BYU may have failed at times on one side of the ball, but the Cougars exceeded all expectations where it counted.
The offense went off for a season-high 66 points in a shootout with visiting Virginia in LaVell Edwards Stadium on Saturday, and BYU improved to 7-2 with the program’s 600th win. The victory bumped the Cougars up eight spots on the AP Top 25 Poll, to No. 17.
“We knew from the beginning they had an explosive offense,” BYU quarterback Jaren Hall said. “We were prepared and had a good game plan, and just executed along the way.”
The Cavaliers came in as the No. 3 offense in the country (they are now No. 2 in total offense) and averaging 50 points a game. They still managed to score 49 points, but were outperformed by BYU on offense.
The Cougars’ offensive performance was unlike anything they’ve seen this season. BYU opened the game scoring on its first four drives.
Overall, the Cougars scored on 10 of their 15 drives (nine touchdowns, one field goal).
By the end of the night, BYU put up 734 total offensive yards — 349 passing yards and 385 rushing yards, and made 83 offensive plays.
“Man, it was fun on offense,” wide receiver Puka Nacua said. “We had such a rhythm and flow. … Every time we stepped on the field, we’ve got to get a touchdown. That’s what we need. We need points on this board every time we get on the field. Super proud of my boys on offense, and super grateful for those guys on defense.”
Although the BYU defense ultimately made the needed adjustments, the Cougars did let a 21-0 start go to waste and gave up 35 points in the second half alone.
“It was expected,” Hall said. “We knew they’re a good offense and we’d have to keep rolling, and that’s what we did. So they got up, scored a couple touchdowns and got the lead back, but it didn’t deflate us at all. We just kept rolling, kept doing our thing and moving the ball.”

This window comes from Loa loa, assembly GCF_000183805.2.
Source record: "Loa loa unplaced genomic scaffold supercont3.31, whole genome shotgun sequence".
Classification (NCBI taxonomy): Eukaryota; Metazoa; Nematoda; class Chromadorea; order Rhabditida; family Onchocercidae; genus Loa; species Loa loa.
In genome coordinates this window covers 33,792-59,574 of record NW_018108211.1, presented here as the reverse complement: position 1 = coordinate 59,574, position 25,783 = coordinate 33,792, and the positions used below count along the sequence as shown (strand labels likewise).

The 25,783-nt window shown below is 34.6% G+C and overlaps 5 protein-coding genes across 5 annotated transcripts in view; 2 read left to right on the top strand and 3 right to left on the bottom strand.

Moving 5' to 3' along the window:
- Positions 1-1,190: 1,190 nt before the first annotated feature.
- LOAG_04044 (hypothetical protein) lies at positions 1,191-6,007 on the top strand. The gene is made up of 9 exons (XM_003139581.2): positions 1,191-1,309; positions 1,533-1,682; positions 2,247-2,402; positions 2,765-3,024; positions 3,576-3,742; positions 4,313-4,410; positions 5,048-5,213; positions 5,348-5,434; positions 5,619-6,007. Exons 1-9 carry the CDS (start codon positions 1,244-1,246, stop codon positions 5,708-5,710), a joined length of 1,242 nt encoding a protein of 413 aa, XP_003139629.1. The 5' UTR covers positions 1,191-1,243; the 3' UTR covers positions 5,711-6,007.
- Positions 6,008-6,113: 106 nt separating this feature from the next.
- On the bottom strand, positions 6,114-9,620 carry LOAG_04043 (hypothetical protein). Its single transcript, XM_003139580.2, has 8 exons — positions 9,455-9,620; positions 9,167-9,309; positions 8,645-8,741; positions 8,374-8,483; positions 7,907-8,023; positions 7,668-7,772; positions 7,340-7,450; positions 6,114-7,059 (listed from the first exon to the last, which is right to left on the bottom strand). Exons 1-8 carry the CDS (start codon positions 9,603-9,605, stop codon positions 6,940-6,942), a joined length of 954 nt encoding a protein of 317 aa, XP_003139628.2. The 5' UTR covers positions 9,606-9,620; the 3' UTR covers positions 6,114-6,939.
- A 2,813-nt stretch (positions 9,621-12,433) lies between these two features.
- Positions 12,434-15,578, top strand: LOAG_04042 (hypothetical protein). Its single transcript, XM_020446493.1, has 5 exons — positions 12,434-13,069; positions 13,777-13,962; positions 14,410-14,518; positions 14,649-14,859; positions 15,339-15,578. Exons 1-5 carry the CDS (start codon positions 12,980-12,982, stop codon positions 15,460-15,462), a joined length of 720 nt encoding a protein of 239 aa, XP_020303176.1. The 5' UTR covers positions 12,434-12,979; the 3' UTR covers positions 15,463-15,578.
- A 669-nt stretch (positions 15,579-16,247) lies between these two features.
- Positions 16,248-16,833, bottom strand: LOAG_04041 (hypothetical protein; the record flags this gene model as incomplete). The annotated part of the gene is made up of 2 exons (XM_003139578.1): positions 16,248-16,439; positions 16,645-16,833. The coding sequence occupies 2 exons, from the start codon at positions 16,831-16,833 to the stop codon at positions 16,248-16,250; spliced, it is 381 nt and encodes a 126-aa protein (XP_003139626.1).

Linebacker Payton Wilgar said it was nice to see his offensive teammates having such a big output, which helped keep the defense in the game.
“That’s the beauty of the sport,” Wilgar said. “When the defense is struggling, the offense has got our back, and vice versa. To have an offense that can put up points like they did, it makes it a lot easier on the defense.”
Making quick time
BYU was quick to score in what it expected to be a high-scoring game.
The Cougars scored in 1:18 on their opening drive — and again on the second drive of the game. In fact, six of BYU’s 10 scoring drives were completed in less than two minutes. Two scores were made in less than a minute.
A big part of that was Hall’s performance.
The fourth-year sophomore, who just now completed his eighth complete career game, threw for a career-high 349 yards and three touchdowns. He connected with seven different receivers and was responsible for managing the ground game, which exploded with a career-high 266 yard and five touchdown performance from Tyler Allgeier.
BYU coach Kalani Sitake said what stands out about Hall’s ability to command the offense is his timing.
“He seems to know where to go with the ball no matter what the defense does,” Sitake said. “Defensively, Virginia did a lot of different things to try to confuse him and they brought some pressure. He made them pay. I think when you have a quarterback that can see things and go through the progression in the passing game it’s hard to do. And these guys have done it. I feel comfortable with all the other quarterbacks doing that, but I’m happy to see Jaren make that move and create some space with his legs. I thought he made good decisions. Obviously, there were a couple times where he probably shouldn’t have thrown the ball, but I mean, we trust him. We’ll see what happens, but I think it’s getting better every week.”